New Jersey AFL-CIO President Charles Wowkanech, who represents 1 million unionized New Jerseyans, said Christie should be making job creation his top priority for 2011.
"When Governor Christie was talking about the top three priorities for the state of New Jersey, he left out the most important one: jobs," Wowkanech said. "We urge the governor to make job creation more of a priority in 2011, by investing in infrastructure and construction.
"One main reason the unemployment rate has dropped is because people have been out of work so long that they have stopped looking and they no longer count as unemployed,: Wowkanech said. "The unemployment rate doesn't even begin to count the hundreds of thousands of New Jerseyans who are underemployed and cannot find full-time jobs."
Wowkanech questioned Christie's plan to roll back state income taxes, rather than focus on cutting the property taxes that are the state's biggest problem.
"The only people who got a tax cut in New Jersey last year were the wealthy," Wowkanech said. "Christie's cuts in school aid, municipal aid and property tax rebates were really a tax increase for working families."
Wowkanech did applaud Christie for noting that the state needs to begin to make its contribution to the pension system.
"We can't talk about pension reform without talking about the need for the state to join municipalities in paying its share of the bill," he said.Philip Kirschner, president of the New Jersey Business & Industry Association, which represents 22,000 businesses in the state, said controlling government spending and putting the state on firm financial footing remain the keys to restoring New Jersey's reputation as a good place to operate a business.
"New Jersey's state government underwent huge changes this year, and the business community sat up and took notice," Kirschner said. "As a group, employers believe the state is heading in a positive direction, and they are happy that Governor Christie is committed to continuing that course.
"Governor Christie is right to focus on building on last year's successes in getting New Jersey's fiscal house in order and changing our reputation as an anti-business state," Kirschner said. "Providing financial stability to state government will give businesses confidence that they will not face the ruinous tax increases that have plagued the state in the past
"The Christie administration has made tremendous strides in cutting spending, reining in government bureaucracy and reforming regulations," Kirschner said. "And Christie has stood fast in his pledge not to raise taxes. All of these actions have built a foundation that will give the state's private sector the confidence to grow and create jobs. NJBIA has long argued that budget shortfalls should be addressed through spending cuts, not tax increases."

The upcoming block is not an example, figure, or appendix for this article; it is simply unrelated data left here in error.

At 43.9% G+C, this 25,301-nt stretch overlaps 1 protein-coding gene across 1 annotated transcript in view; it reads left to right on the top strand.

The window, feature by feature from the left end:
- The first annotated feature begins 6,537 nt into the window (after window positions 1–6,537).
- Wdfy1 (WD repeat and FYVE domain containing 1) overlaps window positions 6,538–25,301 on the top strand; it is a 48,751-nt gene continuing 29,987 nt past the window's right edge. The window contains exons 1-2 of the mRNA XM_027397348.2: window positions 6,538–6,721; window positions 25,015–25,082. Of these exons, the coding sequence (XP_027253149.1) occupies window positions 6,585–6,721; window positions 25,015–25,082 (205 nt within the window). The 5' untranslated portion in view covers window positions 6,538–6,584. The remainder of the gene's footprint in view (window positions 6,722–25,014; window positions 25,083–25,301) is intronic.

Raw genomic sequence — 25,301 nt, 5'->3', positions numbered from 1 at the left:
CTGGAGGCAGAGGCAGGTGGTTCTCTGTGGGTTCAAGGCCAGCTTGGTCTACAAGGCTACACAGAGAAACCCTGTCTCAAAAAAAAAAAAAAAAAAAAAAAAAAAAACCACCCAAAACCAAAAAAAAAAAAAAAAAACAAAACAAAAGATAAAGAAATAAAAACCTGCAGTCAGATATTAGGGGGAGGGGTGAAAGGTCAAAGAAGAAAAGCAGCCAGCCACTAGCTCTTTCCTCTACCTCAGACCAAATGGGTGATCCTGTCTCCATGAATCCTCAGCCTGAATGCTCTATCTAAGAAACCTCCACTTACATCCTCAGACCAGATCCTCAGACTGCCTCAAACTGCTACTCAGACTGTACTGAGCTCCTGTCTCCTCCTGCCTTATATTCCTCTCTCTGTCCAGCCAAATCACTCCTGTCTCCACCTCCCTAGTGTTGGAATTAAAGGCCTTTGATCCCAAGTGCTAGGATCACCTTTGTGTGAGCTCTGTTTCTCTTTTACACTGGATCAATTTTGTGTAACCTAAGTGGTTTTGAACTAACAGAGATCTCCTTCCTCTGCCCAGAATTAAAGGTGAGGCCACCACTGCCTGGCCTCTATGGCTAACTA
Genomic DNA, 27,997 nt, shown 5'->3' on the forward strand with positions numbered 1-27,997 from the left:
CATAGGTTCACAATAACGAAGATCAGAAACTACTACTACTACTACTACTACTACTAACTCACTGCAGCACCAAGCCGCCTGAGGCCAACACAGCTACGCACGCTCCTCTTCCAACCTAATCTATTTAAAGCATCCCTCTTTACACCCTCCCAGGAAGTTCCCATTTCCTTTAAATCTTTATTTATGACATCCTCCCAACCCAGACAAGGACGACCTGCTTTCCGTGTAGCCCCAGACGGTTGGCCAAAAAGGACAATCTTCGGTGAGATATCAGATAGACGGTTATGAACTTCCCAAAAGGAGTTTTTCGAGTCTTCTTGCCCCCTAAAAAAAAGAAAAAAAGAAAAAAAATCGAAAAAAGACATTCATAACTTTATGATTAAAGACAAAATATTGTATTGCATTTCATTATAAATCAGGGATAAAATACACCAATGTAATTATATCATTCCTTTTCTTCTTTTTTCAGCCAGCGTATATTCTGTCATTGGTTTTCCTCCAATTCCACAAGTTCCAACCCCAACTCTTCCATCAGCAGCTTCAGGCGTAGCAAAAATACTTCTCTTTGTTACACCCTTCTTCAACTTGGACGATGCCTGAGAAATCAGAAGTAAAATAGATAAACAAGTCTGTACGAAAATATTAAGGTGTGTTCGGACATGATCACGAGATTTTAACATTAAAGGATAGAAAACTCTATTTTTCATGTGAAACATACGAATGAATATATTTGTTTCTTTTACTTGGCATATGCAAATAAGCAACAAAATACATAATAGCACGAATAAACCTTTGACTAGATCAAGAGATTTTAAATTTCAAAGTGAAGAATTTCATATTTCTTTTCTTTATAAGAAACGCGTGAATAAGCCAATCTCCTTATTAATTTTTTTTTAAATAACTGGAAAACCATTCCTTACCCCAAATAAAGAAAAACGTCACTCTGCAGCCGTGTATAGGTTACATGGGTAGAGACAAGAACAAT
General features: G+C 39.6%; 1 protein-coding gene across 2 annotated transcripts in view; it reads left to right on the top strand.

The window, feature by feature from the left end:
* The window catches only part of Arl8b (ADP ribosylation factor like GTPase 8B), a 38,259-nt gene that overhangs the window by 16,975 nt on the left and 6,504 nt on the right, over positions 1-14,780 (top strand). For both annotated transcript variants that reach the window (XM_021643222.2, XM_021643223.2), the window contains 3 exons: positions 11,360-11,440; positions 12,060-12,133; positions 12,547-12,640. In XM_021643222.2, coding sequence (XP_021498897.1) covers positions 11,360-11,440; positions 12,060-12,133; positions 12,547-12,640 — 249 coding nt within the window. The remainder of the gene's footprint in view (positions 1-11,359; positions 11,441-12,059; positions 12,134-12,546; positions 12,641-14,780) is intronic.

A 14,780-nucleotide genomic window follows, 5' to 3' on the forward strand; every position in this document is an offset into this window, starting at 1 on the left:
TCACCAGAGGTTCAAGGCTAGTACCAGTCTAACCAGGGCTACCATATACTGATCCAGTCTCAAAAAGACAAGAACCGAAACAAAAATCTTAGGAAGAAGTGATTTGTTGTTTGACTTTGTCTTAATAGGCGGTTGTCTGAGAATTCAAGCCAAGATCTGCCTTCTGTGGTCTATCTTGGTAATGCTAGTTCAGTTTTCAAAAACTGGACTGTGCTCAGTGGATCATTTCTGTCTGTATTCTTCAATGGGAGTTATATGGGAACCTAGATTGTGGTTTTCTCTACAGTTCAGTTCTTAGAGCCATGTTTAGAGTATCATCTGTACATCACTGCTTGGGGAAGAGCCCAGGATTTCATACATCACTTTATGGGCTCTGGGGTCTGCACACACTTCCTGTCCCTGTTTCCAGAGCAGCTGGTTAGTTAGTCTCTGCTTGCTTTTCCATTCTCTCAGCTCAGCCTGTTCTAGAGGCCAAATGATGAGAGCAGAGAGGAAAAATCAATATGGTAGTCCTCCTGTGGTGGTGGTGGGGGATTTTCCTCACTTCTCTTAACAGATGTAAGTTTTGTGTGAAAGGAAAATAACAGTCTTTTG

Carlos Perez, the CEO of the New Jersey Charter Schools Association, praised what he sees as Christie's commitment to education reform.
"We are pleased that one of the three ‘big things' the governor focused on in his speech is education reform and that charter schools are a crucial piece of that reform agenda," Perez said. "We stand ready to work with him and the Legislature to ensure his agenda is passed. It's not just about increasing the number of charter schools, but ensuring that those charters schools that are approved are providing the highest quality education to the children of our state."
Christie noted there are 73 charter schools existing in New Jersey and that he wants to see more open. The state Department of Education approved six new charter schools in 2010.Sen. Steve Oroho (R-Sussex) said, "Today, Governor Christie reiterated his disciplined agenda to push New Jersey forward and reignite our state's competitive advantage to attract businesses and create jobs. By reforming New Jersey's burdensome regulatory environment, enacting comprehensive tax reform and making government more efficient our state will become an attractive venue for businesses to locate, grow and once again create private sector jobs.
"Governor Christie understands that New Jersey has a unique economy and must compete in the global marketplace," Oroho said. "I am confident that in the near future New Jersey will once again become a financial powerhouse characterized by a competitive tax and regulatory structure and strong, sustainable job growth."